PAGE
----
Despite storms, it’s officially a drought


July 20. The Catawba-Wateree Drought Management Advisory Group says our region is officially in the midst of a drought. We’re in Stage 1, the second of five drought stages which means voluntary water conservation by water users, in addition to operational adjustments by Duke Energy.

  • Irrigate on Tuesdays and Saturdays between 6 pm—6am.
  • Limit landscape watering of no more than one inch of water per week, this includes rain
  • Conserve all water use indoors and outdoors
  • Please refrain from outdoor water use during the day (6am to 6pm) to reduce evaporation losses
  • Please refrain from filling pools
  • Only top off swimming pools on Thursday and Sundays, between 6pm – 6am
  • Discontinue operation of fountains and other ornamental water features that do not sustain aquatic animal life
  • Do not wash vehicles at home, please use commercial car wash locations that recycle water instead
    Refrain from residential power washing

Commercial Customer Voluntary Restrictions

  • Businesses should educate employees and customers about water conservation practices
  • Charity groups should consider alternatives to car washes for fundraising activities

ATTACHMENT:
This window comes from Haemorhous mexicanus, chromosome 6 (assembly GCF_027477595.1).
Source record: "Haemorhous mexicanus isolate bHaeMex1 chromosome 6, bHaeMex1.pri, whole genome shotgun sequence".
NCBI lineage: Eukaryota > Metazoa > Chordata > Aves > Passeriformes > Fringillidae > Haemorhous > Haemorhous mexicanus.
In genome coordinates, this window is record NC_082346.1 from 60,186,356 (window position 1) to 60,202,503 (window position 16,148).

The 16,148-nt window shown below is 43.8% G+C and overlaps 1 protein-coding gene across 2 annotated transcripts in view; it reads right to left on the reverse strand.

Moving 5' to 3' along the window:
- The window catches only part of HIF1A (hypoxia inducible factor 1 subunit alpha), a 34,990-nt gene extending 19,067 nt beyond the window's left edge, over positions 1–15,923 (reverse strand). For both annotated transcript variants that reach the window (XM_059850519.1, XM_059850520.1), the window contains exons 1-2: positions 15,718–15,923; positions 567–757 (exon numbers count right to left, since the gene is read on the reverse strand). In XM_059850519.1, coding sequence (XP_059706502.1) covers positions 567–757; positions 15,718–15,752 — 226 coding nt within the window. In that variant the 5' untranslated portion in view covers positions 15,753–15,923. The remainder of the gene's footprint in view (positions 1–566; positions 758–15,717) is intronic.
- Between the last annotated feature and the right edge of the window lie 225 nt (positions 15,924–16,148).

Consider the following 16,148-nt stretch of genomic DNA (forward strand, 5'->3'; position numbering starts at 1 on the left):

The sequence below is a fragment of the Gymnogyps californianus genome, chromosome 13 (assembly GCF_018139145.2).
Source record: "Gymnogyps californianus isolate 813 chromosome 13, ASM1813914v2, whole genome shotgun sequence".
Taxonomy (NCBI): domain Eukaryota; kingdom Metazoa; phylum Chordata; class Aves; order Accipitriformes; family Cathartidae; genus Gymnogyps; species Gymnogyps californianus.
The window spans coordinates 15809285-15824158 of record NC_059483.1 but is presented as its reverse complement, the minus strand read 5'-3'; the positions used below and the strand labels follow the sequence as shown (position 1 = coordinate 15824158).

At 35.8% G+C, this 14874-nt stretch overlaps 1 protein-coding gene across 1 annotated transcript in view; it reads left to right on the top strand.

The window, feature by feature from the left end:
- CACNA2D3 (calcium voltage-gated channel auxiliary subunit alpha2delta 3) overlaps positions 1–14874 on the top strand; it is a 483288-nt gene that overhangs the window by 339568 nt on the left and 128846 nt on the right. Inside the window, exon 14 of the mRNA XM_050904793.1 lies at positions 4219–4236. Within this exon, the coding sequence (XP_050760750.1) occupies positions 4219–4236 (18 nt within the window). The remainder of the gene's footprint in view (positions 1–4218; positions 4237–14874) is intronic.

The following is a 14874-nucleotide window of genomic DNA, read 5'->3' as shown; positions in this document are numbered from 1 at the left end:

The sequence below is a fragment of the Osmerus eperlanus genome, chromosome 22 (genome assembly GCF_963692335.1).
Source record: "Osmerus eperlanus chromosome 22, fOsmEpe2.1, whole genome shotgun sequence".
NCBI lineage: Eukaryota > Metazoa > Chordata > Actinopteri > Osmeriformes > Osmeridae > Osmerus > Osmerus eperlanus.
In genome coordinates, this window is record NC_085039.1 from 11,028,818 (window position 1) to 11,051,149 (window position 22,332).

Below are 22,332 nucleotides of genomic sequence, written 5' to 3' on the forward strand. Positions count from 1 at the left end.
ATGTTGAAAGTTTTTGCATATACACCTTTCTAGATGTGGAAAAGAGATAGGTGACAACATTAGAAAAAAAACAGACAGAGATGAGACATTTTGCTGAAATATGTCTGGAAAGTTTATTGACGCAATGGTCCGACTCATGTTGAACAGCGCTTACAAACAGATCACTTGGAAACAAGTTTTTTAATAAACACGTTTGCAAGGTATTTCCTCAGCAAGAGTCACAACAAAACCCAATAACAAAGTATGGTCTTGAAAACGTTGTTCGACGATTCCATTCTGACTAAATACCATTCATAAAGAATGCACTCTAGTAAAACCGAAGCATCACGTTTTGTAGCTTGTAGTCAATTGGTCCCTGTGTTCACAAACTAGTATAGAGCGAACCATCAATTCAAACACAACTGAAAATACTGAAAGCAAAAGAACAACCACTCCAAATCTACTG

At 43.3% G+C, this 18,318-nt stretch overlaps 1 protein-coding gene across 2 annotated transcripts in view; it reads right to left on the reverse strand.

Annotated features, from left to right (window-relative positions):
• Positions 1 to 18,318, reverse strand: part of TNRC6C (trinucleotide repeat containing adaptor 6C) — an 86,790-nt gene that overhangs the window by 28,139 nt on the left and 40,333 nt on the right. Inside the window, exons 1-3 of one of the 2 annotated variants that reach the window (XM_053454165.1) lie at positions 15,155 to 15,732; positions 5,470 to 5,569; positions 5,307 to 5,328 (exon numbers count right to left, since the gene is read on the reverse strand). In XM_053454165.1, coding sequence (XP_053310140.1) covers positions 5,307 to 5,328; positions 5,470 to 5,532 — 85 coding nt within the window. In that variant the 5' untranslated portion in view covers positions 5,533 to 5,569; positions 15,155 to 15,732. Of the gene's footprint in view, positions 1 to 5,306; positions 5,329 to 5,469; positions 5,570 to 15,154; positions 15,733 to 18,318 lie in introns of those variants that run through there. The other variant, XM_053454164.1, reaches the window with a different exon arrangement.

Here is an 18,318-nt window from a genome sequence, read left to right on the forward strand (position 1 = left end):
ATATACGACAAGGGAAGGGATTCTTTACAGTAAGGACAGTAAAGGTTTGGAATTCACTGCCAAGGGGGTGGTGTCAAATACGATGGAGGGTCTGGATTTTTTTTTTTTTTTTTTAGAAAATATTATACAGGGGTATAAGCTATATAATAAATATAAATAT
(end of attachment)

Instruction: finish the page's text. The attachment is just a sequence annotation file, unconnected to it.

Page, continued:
• Property managers should repair known water leaks and increase plumbing inspection frequency
    Fleet managers should reduce car washing frequency

Duke Energy starts reducing water releases from the dams at Stage 0 and continues with Lake Level adjustments and additional release modifications when the region meets the thresholds for Stage 1 or higher.

Earlier this month, the Catawba-Wateree River Basin entered Stage 0, a drought watch stage. After observing declining trends in the triggers, the group decided to proactively declare Stage 1 conditions. Data collected to make drought stage decisions includes the US Drought Monitor, measurements from a network of watershed streamflow gauges and lake levels.

The last time Charlotte Water declared Drought Stage 1 conservation efforts was in 2011. During the Drought of Record (’08-’09), prolonged hot and dry conditions through 2008 and into 2009 moved the region from Drought Stage 1 through Stages 2 and 3. Mandatory water use restrictions are called for when the utility reaches Drought Stage 2 or higher.


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